On Friday, July 5th, a woman from Andrews, SC was indicted on charges of healthcare fraud, Medicare fraud, and identity theft, according to United States Attorney General Bill Nettles.
Queen Edwards Nesmith, 53 years old, was indicted by a federal grand jury on two counts of healthcare fraud, and one count of aggravated identity theft.
Nesmith was the owner of health care clinic Highmarket Primary Care, until she sold the business in 2007. However, even after she sold her Georgetown clinic, according to the indictment, Nesmith continued to bill Medicare for healthcare-related expenses – and she used the name and information for a doctor who no longer worked at the clinic.
The indictment states that Nesmith received more than $400,000 through her healthcare fraud scheme.
If convicted, Nesmith faces up to 10 years in prison, and a fine of up to $250,000 for the healthcare fraud charges. Aggravated identity theft could put her in prison for a mandatory 2 year sentence.
Healthcare Fraud Is Expensive for Government and Victims
According to the Federal Bureau of Investigation, healthcare fraud costs the United States an estimated $80 billion per year. As the costs of healthcare go up, and national healthcare spending surpasses $2.7 trillion, it is more important than ever to report Medicare, Medicaid, and healthcare fraud.
Here are some scams to watch out for that might make you, your insurance company, or Medicare/Medicaid, the victims of healthcare fraud:
- Medical Equipment Fraud: Equipment manufacturers offer “free” products to individuals. Insurers are then charged for products that were not needed and/or may not have been delivered.
- “Rolling Lab” Schemes: Unnecessary and sometimes fake tests are given to individuals at health clubs, retirement homes, or shopping malls and billed to insurance companies or Medicare.
- Services Not Performed: Customers or providers bill insurers for services never rendered by changing bills or submitting fake ones.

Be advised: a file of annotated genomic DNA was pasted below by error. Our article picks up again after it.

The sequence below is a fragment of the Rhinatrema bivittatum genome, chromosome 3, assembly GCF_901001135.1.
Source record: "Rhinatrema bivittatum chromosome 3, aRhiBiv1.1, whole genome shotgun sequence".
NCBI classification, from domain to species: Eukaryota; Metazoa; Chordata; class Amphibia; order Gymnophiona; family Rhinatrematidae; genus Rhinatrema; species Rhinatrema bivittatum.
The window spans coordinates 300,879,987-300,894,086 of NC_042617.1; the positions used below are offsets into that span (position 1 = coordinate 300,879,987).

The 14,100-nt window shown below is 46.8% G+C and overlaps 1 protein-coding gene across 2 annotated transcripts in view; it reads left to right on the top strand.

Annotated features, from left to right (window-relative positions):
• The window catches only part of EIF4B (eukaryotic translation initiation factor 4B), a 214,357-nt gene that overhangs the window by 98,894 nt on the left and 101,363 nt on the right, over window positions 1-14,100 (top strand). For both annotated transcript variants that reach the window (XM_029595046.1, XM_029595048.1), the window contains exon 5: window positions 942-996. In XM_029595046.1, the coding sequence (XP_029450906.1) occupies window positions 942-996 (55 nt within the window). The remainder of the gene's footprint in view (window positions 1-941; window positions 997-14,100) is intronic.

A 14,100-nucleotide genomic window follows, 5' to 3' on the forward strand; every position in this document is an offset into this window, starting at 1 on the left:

Senior citizens can be particularly vulnerable to Medicare fraud, as many elderly people have long-term health problems, and rely on social services like Medicare to provide their care.
Per the FBI’s website, here are some tips to avoid Medicare, Medicaid, and healthcare fraud:
- Never sign blank insurance claim forms.
- Never give blanket authorization to a medical provider to bill for services rendered
- Ask your medical providers what they will charge and what you will be expected to pay out-of-pocket.
- Carefully review your insurer’s explanation of the benefits statement. Call your insurer and provider if you have questions.
- Do not do business with door-to-door or telephone salespeople who tell you that services of medical equipment are free.
- Give your insurance/Medicare identification only to those who have provided you with medical services.
- Keep accurate records of all health care appointments.
- Know if your physician ordered equipment for you.
The Strom Law Firm Protects Healthcare Fraud Whistleblowers in South Carolina
Common whistleblower actions include:
- Medicare fraud,
- defense contractor fraud, and
- other kinds of fraud.
Bolstered by amendments passed by Congress in 1986, the law has armed private citizens who have independent and direct knowledge of fraud, with a weapon to prosecute government contractors and others who are defrauding the Government.
If you have first-hand knowledge of government or healthcare fraud occurring at your place of employment or your doctor’s office, the attorneys at the Strom Law Firm can help protect your rights. In order to help the government provide the best possible services, Medicaid, Medicare, and healthcare fraud must be reported as soon as possible. The attorneys at the Strom Law Firm understand the complexity of qui tam and whistleblower suits, and we offer free, confidential consultations to discuss the facts of your case. Contact us today.803.252.4800